Landscapes across the Colorado Plateau are not only physical, but cultural. Bears Ears, named for two enormous buttes, is one such place that has received increasing national attention. This week, we speak with archaeologist and author R.E. Burrillo, who outlines the human history of a region held sacred by the five tribes of the Bears Ears Inter-Tribal Coalition — the Hopi, Navajo, Ute, Ute Mountain, and Zuni tribes — and the many other descendent tribes with ties to the region.
Science Moab: Can you walk us through the main periods of human settlement in Bears Ears?
Burrillo: We see evidence of human history starting at least 12,000 years ago. The earliest period is what Western researchers call the Paleoindian Period. These earliest people were primarily occupying riverine areas where there was water that isn’t really there anymore. Then maize made its way up north, arriving in Bears Ears by 400 BC at the latest. Starting about 500 AD, you get much more sedentary settlements with more public architecture and a wider variety of cultivated plants. That gives way to the early Pueblo Period around 700 AD when you start getting the emergence of villages. Then comes the Chaco Period, which endured until about 1150 AD.
Then, due to changes in climate and probably many other factors, we move into Bears Ears’ terminal Pueblo Period, when people were living in cliff dwellings and shifting their occupation away from arable lands to a focus mostly on drinking water sources. Most of this area was depopulated by these Pueblo folks who consolidated into super villages. But the area wasn’t “abandoned.” We find tons of evidence that it was part of a grand migration cycle and that they certainly intended to come back.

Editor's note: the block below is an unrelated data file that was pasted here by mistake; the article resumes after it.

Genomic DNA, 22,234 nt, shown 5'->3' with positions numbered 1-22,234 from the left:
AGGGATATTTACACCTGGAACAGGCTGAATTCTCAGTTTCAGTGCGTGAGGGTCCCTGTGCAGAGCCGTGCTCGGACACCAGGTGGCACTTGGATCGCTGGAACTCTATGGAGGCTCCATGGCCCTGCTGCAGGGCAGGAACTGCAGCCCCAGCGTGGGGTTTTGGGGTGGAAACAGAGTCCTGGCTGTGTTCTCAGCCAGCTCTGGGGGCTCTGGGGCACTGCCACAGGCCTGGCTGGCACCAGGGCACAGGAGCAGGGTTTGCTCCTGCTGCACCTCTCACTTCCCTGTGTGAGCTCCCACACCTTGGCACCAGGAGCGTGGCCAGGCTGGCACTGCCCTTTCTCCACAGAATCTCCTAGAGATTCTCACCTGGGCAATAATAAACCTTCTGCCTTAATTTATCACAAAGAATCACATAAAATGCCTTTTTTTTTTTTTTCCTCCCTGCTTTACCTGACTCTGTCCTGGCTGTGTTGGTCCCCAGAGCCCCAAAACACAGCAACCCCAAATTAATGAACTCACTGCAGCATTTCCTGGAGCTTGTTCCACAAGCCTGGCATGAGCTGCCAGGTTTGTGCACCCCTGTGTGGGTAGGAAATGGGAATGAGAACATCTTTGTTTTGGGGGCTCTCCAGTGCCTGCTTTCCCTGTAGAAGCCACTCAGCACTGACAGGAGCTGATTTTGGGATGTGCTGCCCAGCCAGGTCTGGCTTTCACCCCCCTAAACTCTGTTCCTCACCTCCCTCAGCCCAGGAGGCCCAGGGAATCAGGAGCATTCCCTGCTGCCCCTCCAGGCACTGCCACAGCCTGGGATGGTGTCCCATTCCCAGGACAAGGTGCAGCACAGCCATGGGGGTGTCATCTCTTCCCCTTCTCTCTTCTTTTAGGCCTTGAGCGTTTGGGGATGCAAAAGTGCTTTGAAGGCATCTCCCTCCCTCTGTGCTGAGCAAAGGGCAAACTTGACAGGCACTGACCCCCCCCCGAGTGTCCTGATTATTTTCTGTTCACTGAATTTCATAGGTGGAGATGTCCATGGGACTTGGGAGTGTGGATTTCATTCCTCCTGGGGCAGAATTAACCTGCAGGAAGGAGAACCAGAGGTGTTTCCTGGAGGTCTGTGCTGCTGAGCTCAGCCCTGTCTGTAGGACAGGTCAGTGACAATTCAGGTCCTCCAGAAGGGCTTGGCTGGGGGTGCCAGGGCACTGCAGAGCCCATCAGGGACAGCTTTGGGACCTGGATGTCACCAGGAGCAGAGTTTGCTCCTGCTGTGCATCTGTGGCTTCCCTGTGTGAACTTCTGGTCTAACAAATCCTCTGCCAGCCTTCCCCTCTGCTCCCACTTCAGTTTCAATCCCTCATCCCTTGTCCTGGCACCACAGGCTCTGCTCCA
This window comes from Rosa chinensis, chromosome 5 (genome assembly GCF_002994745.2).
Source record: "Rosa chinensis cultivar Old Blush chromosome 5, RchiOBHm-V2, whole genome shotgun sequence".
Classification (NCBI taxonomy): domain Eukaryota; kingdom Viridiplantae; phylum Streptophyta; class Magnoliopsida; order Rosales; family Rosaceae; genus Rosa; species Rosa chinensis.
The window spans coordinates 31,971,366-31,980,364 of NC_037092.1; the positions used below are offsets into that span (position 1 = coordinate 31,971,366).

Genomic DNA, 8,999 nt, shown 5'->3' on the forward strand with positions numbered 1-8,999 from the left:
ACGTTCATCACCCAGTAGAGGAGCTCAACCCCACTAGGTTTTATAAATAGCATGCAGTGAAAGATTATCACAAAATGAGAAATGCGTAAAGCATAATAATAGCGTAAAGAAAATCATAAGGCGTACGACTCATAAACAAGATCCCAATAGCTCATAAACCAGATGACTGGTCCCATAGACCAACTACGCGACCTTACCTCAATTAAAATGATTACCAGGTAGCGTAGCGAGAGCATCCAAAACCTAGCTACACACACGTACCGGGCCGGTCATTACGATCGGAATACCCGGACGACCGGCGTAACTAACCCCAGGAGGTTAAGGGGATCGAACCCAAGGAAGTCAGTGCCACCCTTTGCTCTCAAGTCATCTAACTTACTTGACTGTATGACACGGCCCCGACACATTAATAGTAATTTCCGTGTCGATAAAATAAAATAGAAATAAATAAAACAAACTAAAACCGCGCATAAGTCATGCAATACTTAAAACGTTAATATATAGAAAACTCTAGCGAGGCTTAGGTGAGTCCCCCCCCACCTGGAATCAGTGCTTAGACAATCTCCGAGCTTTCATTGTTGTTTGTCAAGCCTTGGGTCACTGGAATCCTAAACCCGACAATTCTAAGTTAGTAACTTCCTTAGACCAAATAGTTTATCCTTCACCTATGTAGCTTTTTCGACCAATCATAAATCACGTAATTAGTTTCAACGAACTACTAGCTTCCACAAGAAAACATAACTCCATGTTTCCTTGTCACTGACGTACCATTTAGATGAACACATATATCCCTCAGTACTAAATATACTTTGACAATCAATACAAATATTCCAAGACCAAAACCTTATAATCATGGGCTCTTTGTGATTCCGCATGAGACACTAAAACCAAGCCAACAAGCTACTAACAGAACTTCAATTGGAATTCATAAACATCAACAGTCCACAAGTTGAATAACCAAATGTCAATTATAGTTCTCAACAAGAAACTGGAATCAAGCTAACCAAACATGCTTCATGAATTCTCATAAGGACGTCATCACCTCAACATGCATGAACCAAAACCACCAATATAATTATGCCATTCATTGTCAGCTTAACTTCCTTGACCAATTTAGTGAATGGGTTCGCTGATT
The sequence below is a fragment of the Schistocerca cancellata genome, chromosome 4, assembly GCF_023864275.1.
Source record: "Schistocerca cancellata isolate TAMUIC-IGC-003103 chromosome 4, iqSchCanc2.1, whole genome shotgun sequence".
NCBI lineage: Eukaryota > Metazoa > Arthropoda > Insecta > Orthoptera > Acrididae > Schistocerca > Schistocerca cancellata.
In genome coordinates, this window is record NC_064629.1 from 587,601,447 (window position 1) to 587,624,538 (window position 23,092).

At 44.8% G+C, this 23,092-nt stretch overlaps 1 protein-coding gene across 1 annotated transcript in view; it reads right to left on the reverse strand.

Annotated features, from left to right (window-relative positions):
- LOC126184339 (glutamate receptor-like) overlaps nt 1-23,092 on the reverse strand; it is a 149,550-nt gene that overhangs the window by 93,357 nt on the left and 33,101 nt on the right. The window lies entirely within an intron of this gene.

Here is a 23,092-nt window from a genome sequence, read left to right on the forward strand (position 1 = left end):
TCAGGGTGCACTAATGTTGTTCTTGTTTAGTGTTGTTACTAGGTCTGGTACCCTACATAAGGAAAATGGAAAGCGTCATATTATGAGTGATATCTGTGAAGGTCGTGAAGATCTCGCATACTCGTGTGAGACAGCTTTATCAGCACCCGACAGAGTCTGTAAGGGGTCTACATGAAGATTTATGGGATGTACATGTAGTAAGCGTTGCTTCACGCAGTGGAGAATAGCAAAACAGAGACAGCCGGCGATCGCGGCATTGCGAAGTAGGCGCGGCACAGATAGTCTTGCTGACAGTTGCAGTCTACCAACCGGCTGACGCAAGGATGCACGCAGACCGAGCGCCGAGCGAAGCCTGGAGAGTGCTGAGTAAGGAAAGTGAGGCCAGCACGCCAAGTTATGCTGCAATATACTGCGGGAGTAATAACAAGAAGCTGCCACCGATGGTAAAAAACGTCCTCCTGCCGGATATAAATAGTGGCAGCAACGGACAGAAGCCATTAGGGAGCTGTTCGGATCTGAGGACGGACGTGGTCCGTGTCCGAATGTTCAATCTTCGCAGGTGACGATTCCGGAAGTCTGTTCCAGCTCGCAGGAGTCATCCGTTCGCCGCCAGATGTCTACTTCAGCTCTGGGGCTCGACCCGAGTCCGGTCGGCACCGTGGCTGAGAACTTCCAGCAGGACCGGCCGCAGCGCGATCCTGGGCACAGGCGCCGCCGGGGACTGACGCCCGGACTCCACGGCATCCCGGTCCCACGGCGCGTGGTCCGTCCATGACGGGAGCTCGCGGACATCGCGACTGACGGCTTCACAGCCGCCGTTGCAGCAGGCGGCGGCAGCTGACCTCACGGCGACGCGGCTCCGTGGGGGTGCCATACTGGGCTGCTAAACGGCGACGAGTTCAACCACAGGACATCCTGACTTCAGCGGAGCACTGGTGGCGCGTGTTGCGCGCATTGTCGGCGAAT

Then, the predecessors of the Ute, Piute, and Diné people started to occupy the entire landscape. And that endures still. The really full-fledged Euro-American occupation began in the late 1800s, with Latter-Day Saints folks founding Bluff in 1880. And the rest is recent history.
Science Moab: What is the history of Western archaeology in Bears Ears?
Burrillo: The earliest ‘archeologists’ were, for the most part, just looters. It wasn’t until the 1890s that we see the beginnings of a more standardized, though still very colonialist, archaeology. We’re now heading toward a collaborative approach in which researchers consult and collaborate with Indigenous folks who have traditional cultural knowledge about this place.
Science Moab: What do you see as the role of Western scientists in Bears Ears now?
Burrillo: The role I see is one of an ally. I would like people who look and act just like me to focus on conservation and preservation and leave the interpretation of Indigenous history to Indigenous people. To that end, we need more Indigenous scientists and archaeologists.
Lyle Balenquah [a Hopi cultural resources consultant] has taught me that the Hopi don’t look at archaeological sites as objective and discrete things just sitting there. They look at them as a living part of their history—that these are footprints, which is the term Lyle taught me. They’re still alive, telling you a message that connects, and they’re inseparable. I never thought of that; I wouldn’t come to that conclusion. But it’s brilliant.
Science Moab: What do you think about the increased visitation in Bears Ears and its ramifications?
Burrillo: The problem with tourist visitation is that it’s death by a thousand tiny cuts. One person doesn’t have that much of an impact; a million people sure do. I think mitigating these impacts is also where science can be a tremendous help. We also need to tell folks that they’re visiting a place that is a living history for people who very much care about it. Treat it with respect.
To learn more and listen to the rest of R.E. Burrillo’s interview, visit sciencemoab.org/radio. This interview has been edited for clarity.